Raines remembered the park when he was a boy. The park included the yellow swingset that still remains in the northeast corner of the park. Raines said it’s been there for “at least” 36 years.
After Springer’s address and after the flags were hoisted, it was time to eat. That was Bob Smith’s time to shine. Smith is president of Cosmopolis Lions Club. He grilled 60 hot dogs for the guests in attendance on his dark green, lump charcoal grill. Like so many other people, Smith’s opinion on the park and Tuesday’s dedication was positive.
“It’s amazing,” Smith said. “Lots of people showed up. Good food, good friends, good deal.”
Nearby, parents were enjoying the hot day with their young children. Jessica James was with her one-year-old daughter Emily and her four-year-old son Henry. Already enjoying the time with her children, she praised the renovation to the park.
“We love it,” James said. “We live on the other hill and we come here all the time. We play pickleball and the teenagers like the green sit and spin. It’s a lot of fun.”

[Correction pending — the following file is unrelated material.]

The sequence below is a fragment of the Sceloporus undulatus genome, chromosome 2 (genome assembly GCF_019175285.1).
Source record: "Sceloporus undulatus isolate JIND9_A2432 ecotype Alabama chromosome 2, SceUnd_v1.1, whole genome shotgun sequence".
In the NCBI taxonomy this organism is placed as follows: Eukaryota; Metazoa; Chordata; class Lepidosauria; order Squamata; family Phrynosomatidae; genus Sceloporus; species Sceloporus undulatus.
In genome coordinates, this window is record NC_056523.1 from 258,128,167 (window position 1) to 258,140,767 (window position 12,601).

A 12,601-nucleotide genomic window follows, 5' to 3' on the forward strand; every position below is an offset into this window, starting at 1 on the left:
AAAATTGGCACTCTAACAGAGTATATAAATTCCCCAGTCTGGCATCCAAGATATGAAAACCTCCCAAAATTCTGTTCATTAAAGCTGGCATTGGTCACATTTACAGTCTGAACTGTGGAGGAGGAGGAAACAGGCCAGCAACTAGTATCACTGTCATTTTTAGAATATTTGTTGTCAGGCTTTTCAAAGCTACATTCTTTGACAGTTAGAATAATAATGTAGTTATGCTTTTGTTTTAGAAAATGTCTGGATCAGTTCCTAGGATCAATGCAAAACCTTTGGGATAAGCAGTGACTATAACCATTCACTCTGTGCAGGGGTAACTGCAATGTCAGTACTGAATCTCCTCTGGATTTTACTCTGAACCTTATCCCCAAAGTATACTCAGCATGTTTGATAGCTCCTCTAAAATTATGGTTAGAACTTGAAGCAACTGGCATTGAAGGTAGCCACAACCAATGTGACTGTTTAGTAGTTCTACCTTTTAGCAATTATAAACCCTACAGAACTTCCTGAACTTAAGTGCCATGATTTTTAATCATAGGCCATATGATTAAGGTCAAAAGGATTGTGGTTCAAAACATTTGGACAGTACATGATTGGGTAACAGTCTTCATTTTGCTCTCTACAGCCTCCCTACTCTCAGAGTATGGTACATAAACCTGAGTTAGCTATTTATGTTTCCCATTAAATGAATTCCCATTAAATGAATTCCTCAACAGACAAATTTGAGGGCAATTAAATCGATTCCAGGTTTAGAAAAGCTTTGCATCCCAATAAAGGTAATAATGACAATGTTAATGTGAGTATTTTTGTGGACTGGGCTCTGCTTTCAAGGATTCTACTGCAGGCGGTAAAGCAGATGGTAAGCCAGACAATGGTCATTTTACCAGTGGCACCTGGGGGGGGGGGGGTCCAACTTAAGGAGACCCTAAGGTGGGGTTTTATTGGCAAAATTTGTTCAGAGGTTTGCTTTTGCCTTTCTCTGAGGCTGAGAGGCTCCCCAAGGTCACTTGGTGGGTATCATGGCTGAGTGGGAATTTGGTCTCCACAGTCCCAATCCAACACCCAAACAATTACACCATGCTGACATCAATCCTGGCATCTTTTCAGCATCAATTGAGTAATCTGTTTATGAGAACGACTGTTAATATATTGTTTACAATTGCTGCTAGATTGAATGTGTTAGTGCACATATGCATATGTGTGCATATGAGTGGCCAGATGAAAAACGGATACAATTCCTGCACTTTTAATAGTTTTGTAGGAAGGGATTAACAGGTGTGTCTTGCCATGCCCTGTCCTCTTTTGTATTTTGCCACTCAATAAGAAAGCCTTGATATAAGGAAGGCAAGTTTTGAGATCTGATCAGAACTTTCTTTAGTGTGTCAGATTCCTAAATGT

Stacie Barnum, Aberdeen’s parks and recreation director, was on hand to see the park.
“Isn’t this park beautiful?” Barnum said. “This is much needed in this community. Linda and her team and the city of Cosmopolis have done an amazing job.”
Sydney Newbill, Aberdeen City Council candidate, was also in attendance. She held one side of the ribbon.
“I think it was very special,” Newbill said. “I think that Susan (Ancinch) getting to do that was incredibly special because her kids grew up here. And her daughter actually helped install some of the new toys on the playground. This was a huge community project with involvement from small corporations like the Cosi Petal Pushers all the way up to the T-Mobile store. Watching it come to fruition was special.”
Ancinch was there on behalf of Greater Grays Harbor Inc. On Wednesday morning, Ancinch, who carried the oversized red ceremonial scissors to the ribbon-cutting, aimed any praise right at Springer.
“She is the lady that made all of that happen,” Ancinch said. “She worked so hard. And it does look so nice.”
Darryl Druzianich, who helped donate land to the city for more parks just a few months ago, was enjoying one of the wooden benches near the pickleball and basketball court.
“It’s a beautiful day, amazing spring day,” Druzianich said. “It took a lot of thought from a lot of people.”